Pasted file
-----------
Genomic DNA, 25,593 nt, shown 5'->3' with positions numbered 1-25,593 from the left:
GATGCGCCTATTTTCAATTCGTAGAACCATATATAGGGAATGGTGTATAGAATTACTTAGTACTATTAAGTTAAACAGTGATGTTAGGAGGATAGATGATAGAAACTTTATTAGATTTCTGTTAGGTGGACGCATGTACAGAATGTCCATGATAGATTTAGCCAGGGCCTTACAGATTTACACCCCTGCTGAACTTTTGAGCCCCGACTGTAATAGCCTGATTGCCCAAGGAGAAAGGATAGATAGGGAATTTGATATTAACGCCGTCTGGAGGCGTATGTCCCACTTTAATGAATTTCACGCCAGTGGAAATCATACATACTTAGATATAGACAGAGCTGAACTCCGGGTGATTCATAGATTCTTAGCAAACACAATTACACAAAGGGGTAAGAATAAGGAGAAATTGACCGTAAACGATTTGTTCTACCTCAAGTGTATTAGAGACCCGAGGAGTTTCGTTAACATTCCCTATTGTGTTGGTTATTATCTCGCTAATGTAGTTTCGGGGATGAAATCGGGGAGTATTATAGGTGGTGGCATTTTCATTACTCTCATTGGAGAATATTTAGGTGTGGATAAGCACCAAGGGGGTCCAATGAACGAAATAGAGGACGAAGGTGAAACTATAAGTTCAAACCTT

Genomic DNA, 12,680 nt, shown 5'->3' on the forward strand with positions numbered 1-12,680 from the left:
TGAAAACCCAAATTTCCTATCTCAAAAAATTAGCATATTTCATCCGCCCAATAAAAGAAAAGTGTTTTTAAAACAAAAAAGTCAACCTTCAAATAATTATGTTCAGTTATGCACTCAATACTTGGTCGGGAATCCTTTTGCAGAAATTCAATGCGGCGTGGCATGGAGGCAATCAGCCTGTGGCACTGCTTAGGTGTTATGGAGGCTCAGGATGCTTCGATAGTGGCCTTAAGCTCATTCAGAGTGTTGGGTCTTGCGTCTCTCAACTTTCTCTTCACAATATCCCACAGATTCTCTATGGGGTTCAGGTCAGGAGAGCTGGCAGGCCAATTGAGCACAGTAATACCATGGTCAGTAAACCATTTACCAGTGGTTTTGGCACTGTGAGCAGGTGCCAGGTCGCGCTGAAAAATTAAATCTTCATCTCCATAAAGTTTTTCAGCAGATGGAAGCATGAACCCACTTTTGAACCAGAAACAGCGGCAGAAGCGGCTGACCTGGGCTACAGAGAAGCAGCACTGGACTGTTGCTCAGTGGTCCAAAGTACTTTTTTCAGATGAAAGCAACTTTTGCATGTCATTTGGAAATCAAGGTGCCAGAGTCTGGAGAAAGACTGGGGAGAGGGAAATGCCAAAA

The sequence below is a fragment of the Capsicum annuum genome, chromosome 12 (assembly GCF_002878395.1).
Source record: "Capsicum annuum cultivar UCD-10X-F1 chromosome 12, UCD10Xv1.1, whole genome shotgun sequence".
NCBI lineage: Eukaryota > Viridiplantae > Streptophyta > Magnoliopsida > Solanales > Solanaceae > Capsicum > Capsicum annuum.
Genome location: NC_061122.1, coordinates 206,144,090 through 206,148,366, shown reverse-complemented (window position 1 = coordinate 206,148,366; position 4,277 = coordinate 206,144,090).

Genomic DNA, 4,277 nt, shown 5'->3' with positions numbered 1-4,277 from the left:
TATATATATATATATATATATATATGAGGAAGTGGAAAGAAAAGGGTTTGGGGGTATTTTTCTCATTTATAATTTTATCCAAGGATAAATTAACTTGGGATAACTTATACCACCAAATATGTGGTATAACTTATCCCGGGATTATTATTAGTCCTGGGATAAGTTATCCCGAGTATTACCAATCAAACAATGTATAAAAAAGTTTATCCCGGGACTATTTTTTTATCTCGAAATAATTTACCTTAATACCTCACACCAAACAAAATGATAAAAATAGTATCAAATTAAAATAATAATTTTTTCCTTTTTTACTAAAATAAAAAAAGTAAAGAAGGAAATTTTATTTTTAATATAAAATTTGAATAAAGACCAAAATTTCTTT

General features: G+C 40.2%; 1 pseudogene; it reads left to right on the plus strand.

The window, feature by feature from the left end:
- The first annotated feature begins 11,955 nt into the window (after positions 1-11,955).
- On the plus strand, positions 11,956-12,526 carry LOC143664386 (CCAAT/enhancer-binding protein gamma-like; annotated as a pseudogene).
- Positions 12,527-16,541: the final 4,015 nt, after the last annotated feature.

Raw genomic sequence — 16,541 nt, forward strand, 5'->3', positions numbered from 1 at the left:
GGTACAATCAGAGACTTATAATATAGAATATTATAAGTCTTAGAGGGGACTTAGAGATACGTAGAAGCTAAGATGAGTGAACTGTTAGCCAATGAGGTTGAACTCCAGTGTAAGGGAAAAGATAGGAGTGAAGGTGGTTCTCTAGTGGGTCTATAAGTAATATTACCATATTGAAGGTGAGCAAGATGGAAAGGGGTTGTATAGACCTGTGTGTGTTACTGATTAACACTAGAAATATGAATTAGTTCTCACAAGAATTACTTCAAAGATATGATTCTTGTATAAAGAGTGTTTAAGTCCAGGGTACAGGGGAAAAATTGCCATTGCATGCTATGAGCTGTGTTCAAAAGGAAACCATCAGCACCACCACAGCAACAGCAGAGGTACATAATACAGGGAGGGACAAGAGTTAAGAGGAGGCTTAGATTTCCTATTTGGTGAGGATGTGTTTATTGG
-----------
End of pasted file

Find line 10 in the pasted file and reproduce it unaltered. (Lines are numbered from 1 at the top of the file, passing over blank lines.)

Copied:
TATATATATATATATATATATATATGAGGAAGTGGAAAGAAAAGGGTTTGGGGGTATTTTTCTCATTTATAATTTTATCCAAGGATAAATTAACTTGGGATAACTTATACCACCAAATATGTGGTATAACTTATCCCGGGATTATTATTAGTCCTGGGATAAGTTATCCCGAGTATTACCAATCAAACAATGTATAAAAAAGTTTATCCCGGGACTATTTTTTTATCTCGAAATAATTTACCTTAATACCTCACACCAAACAAAATGATAAAAATAGTATCAAATTAAAATAATAATTTTTTCCTTTTTTACTAAAATAAAAAAAGTAAAGAAGGAAATTTTATTTTTAATATAAAATTTGAATAAAGACCAAAATTTCTTT